Over 200,000 vacationers converge on the North Sea coast's fine holiday resorts annually. In autumn, they have a special charm.
The sun smiles down from on high, and a gentle breeze comes up. Holiday makers sit among locals on the lofty heights of the terrace of the Arche Noah, a restaurant on stilts. The patrons soak up the sun or take in the panoramic view along the seemingly endless beach, in reality a sandbank.
Recollections of summer hang in the air, even if the bathers are long gone. The beach is empty, too - it's quite simply too cold to swim. This is off-season in St. Peter-Ording, on Germany's North Sea coast.
Recollections of summer
The bathing season is over. All the major parties have been thrown. The tourist crowds, which never quite manage to pack the 12-kilometer-long and two-kilometer-wide beach, have migrated down to the Canary Islands or up the ski slopes. The wicker beach chairs have been packed away in winter storage. Drivers are no longer allowed to park on the beach. During summer, it's jammed with countless vehicles.
The tourist season highlights are now memories: the Whitsun Sand Yacht Regatta, the half marathon, the triathlon, the beach volleyball tournament, the kite festival and of course, the 10-day Kitesurf World Cup in late August, the world's largest kite-surfing event, which drew over 200,000 people this year.
Now, the off-season tranquility has settled over St. Peter-Ording. Each excursionist has plenty of space on a beach the size of 2000 soccer pitches. A wide choice of tables at the restaurants on stilts and other establishments is available.
The atmosphere in town has changed noticeably. Sankt Peter-Ording seems more like any other small town, as the some 4,000 local residents once again make up the majority. Now even a visitor can hear an occasional "Moin" on the streets - a regional greeting.
Hot beverages for cold days
The cooler days afford day-trippers here an opportunity to concentrate on the fundamentals: The sea, the flats, ebb and flow, the beach, dunes, wind and sun - when it happens to be out. Offering broad views of all this nature are the five restaurants on stilts, planted firmly about five meters into the ground.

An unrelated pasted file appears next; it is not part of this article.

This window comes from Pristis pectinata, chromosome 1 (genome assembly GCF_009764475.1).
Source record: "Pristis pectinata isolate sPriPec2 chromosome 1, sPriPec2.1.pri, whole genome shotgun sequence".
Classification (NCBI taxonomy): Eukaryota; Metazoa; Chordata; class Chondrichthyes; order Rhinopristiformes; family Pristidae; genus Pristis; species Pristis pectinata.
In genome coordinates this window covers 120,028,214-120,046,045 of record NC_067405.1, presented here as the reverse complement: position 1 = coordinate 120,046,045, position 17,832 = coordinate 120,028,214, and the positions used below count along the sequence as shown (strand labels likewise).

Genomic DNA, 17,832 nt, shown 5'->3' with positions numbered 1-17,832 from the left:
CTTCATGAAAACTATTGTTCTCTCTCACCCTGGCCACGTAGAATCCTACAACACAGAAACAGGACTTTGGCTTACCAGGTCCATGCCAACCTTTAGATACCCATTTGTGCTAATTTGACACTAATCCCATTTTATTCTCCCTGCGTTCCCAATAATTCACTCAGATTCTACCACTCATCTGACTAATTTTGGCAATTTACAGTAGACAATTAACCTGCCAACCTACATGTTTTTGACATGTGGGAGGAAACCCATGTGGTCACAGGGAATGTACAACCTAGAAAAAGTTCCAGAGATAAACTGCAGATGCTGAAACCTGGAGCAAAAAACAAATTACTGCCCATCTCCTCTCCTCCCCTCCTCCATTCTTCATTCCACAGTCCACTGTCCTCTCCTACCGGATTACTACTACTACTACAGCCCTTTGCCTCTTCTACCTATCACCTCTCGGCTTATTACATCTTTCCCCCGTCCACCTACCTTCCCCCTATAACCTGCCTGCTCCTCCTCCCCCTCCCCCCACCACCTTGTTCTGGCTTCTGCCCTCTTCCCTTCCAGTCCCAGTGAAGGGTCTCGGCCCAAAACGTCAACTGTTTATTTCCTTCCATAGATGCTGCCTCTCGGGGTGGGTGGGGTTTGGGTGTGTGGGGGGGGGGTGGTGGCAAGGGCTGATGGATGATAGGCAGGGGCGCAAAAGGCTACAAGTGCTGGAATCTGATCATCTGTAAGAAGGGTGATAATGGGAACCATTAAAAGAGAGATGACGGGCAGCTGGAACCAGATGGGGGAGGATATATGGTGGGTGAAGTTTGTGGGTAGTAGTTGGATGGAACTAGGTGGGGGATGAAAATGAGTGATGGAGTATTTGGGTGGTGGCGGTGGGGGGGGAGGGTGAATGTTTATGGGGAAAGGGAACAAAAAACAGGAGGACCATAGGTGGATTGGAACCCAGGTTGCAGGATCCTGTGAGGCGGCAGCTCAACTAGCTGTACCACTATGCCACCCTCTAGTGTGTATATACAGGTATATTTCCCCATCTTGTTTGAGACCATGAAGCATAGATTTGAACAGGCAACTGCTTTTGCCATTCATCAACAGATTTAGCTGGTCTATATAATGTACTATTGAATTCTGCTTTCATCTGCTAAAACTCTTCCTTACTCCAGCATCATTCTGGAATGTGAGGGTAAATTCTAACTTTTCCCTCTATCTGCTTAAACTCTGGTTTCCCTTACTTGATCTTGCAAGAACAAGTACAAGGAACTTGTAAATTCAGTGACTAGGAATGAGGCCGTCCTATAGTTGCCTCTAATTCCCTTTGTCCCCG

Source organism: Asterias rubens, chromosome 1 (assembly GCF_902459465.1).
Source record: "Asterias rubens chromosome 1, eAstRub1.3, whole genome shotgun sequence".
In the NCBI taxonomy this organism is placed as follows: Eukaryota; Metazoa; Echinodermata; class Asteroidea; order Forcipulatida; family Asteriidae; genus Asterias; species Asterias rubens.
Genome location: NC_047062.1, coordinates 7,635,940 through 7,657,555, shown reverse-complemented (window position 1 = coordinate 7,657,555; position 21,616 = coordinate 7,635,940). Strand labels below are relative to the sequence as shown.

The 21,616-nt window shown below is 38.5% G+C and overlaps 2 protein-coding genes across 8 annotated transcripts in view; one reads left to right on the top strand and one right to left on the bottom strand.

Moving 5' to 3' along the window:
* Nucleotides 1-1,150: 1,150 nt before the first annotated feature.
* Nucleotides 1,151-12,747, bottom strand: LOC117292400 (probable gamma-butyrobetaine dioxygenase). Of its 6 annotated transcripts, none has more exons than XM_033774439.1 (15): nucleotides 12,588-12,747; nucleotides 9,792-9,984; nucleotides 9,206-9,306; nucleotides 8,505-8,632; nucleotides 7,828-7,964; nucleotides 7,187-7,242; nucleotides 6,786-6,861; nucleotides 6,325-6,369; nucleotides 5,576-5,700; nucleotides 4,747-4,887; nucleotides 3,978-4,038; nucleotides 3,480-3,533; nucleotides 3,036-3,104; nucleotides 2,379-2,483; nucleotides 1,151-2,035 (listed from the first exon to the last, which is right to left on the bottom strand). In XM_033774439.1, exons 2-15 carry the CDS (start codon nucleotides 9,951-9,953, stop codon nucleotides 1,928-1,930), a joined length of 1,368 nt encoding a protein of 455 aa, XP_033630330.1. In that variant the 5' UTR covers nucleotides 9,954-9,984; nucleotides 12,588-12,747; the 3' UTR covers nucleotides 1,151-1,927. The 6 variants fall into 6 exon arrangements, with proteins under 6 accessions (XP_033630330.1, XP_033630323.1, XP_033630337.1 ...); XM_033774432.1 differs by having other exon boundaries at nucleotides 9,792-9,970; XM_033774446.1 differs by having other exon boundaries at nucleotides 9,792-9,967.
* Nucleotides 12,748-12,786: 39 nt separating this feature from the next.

The gift shops, as they're known, are over a century old, but these are not gift shops in the usual sense. The gifts were originally alcoholic drinks served to their patrons. Now their menus have been greatly expanded. Such northern Frisian specialties as the Pharisee (coffee and rum with whipped cream on top) and the Dead Aunt (the same with cocoa instead of coffee) are fixtures.
Only two of the gift shops remain open during the off-season: The Arche Noah at the end of a pier reaching out a good kilometer from the St. Peter-Bad quarter, and the Strandhüttein the south bathing area of the St. Peter-Dorf quarter. The exposed locations of the other three gift shops make them more vulnerable to storm tides, and autumn and winter are storm season here. Quite often, the buildings are left standing knee-deep in water, even on their stilts. So they're kept closed during the off-season.
Winding down to the rhythm of the tides
The Strandhütte at the southern bathing area presents an excellent reason to put off the leisurely stroll along the beach till later. It's just more interesting to gaze off into the horizon with a piping hot beverage in hand - even if the sea isn't even there.
Twice a day, at ebb tide, the North Sea retreats, almost as if it had to take a break from the tourists. In its place are the mudflats, now a part of the Wadden Sea National Park and a UNESCO World Natural Heritage site. And the Strandhütte is a perfect spot to look across the flats. It's a contemplative experience and an ideal way for a holiday maker to wind down.
Hiking through the lugworms
An interesting way to wind back up again briefly is to join one of the guided hikes across the mudflats. They're organized by the Wadden Sea Conservation Station and start right from the Strandhütte.
Among the national park's many denizens that hikers may run into or over are what the Conservation Station calls the Small Five: Lugworms, cockles, shore crabs, mud snails and brown shrimp. With a bit of close scrutiny, they can be almost as interesting as the Big Five known from Africa's National Parks: Elephants, rhinoceroses, buffalo, lions and leopards. So the hike offered by the Conservation Station is in fact a kind of mudflat safari.
"Our mudflat hikes are a big favorite during the off-season. People are very interested in the Wadden Sea and the Small Five. And we go into the nature conservation aspect very thoroughly," says Matthew Keir, who came to work for the Wadden Sea Conservation Station through the Federal Volunteer Service.
Space for body, mind and soul
The rising tide brings the North Sea back across the mudflats, and people spring into action near the Strandhütte. Some kitesurfers are busy pumping up the inflatable parts of their kites, and others are already out on the water.
For a brief time, the hustle and bustle revives the feeling of the wild summer just past. But the next gift shop to the north is just as quiet as on any of the cooler days.
The guests on the Arche Noah's terrace take in the view and the sun's rays. Now, almost all the tables are occupied. The hot beverages give off wisps of steam in the cold air. Soon the panorama will include the sunset. And that is every bit as spectacular in the off-season as at the height of summer.